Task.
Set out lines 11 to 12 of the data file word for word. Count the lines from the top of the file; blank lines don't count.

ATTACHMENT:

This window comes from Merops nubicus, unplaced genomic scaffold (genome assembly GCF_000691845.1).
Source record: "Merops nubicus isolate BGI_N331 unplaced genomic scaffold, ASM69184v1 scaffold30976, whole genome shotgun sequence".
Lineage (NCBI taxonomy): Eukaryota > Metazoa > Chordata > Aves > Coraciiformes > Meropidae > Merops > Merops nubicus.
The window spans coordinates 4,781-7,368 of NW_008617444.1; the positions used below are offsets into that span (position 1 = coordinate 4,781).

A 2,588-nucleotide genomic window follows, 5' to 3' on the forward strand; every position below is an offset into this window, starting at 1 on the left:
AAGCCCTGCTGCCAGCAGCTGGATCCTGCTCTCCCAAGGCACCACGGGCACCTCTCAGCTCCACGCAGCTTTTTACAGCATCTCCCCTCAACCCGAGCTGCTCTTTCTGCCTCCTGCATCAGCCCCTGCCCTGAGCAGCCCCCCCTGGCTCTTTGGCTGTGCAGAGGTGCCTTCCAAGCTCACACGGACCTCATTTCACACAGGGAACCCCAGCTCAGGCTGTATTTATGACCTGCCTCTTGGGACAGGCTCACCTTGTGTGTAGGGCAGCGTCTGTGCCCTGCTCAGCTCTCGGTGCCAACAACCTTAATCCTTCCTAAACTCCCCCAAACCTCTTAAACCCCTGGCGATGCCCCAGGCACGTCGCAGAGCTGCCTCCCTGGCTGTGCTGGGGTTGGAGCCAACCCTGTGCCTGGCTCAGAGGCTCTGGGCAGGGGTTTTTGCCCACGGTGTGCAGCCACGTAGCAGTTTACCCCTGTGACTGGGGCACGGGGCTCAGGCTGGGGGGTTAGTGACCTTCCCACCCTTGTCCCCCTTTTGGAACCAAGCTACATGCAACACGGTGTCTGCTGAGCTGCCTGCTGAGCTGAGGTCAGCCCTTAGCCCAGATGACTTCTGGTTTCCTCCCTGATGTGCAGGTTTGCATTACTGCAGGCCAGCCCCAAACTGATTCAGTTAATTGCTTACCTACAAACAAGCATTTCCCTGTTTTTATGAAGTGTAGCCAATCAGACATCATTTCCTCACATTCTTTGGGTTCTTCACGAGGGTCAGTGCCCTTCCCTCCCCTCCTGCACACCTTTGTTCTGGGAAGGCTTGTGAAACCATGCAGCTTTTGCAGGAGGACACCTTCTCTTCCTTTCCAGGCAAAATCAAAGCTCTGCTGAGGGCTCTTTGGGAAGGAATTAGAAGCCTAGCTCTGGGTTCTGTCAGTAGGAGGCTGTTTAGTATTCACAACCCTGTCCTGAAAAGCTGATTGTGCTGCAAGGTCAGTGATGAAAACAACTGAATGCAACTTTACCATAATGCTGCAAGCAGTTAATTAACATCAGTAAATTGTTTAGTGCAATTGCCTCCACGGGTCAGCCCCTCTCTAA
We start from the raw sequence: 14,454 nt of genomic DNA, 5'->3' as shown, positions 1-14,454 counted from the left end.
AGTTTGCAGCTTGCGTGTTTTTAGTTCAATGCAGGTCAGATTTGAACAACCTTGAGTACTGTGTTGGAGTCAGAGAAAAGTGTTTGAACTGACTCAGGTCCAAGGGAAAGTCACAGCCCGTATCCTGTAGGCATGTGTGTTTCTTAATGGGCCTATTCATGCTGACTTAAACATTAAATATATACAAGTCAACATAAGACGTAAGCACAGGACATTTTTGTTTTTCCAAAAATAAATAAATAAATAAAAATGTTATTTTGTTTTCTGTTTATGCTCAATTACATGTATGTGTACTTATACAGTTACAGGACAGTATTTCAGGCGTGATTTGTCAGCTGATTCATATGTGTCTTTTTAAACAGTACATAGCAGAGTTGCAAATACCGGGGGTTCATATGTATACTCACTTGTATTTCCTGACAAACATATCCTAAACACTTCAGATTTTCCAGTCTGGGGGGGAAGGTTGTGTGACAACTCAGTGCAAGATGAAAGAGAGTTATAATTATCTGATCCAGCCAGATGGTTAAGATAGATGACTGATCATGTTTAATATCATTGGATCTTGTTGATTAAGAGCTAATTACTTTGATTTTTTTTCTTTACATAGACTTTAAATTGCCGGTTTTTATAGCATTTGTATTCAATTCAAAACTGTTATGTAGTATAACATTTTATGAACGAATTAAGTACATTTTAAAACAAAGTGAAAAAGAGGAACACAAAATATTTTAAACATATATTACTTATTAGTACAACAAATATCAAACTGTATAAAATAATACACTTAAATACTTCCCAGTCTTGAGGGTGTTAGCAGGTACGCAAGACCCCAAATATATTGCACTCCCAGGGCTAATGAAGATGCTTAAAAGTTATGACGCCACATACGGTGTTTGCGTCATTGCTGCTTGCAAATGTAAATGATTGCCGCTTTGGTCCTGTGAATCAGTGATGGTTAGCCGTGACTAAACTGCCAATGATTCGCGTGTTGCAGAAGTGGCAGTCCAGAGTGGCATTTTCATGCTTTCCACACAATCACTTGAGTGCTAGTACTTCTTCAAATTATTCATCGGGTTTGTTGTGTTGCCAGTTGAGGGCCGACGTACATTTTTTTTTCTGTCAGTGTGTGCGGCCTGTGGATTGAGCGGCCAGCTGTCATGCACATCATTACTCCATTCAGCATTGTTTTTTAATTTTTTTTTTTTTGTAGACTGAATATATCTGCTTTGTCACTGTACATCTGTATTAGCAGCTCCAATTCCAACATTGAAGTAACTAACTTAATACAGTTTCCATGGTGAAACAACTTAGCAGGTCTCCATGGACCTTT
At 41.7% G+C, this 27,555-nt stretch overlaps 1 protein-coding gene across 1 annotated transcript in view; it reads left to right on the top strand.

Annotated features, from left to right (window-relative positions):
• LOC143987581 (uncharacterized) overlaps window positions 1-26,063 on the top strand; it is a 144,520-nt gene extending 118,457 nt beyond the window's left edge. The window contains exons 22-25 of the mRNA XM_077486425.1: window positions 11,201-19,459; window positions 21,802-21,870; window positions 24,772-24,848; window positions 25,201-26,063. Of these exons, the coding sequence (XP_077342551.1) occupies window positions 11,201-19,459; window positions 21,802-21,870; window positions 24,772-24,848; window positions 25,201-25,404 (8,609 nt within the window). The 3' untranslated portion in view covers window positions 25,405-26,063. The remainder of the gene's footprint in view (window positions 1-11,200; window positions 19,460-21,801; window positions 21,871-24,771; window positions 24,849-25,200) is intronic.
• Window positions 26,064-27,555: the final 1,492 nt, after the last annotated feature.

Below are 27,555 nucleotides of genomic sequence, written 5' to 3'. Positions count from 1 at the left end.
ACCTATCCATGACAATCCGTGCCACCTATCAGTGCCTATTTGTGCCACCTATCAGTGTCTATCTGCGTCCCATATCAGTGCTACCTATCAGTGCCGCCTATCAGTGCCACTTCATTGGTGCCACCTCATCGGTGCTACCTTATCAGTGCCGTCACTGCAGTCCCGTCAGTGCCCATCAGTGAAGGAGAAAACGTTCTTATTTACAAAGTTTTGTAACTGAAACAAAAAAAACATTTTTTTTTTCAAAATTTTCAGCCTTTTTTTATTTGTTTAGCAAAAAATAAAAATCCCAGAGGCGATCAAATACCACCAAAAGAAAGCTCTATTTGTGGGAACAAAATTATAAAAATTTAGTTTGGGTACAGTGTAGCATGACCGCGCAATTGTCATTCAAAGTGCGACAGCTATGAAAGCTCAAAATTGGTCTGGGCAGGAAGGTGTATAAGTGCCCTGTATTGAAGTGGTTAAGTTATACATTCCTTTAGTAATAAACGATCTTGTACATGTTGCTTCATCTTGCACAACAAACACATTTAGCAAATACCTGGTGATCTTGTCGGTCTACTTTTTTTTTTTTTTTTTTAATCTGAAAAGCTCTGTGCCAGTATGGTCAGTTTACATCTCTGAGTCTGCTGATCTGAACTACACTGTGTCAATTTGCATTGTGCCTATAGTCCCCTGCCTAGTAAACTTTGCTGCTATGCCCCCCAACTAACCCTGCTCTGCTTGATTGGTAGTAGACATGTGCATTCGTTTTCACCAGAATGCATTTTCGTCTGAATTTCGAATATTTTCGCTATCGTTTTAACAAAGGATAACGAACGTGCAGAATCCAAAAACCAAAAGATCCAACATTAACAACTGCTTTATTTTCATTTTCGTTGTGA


• LOC143987581 (uncharacterized) overlaps window positions 1-26,063 on the top strand; it is a 144,520-nt gene extending 118,457 nt beyond the window's left edge. The window contains exons 22-25 of the mRNA XM_077486425.1: window positions 11,201-19,459; window positions 21,802-21,870; window positions 24,772-24,848; window positions 25,201-26,063. Of these exons, the coding sequence (XP_077342551.1) occupies window positions 11,201-19,459; window positions 21,802-21,870; window positions 24,772-24,848; window positions 25,201-25,404 (8,609 nt within the window). The 3' untranslated portion in view covers window positions 25,405-26,063. The remainder of the gene's footprint in view (window positions 1-11,200; window positions 19,460-21,801; window positions 21,871-24,771; window positions 24,849-25,200) is intronic.
• Window positions 26,064-27,555: the final 1,492 nt, after the last annotated feature.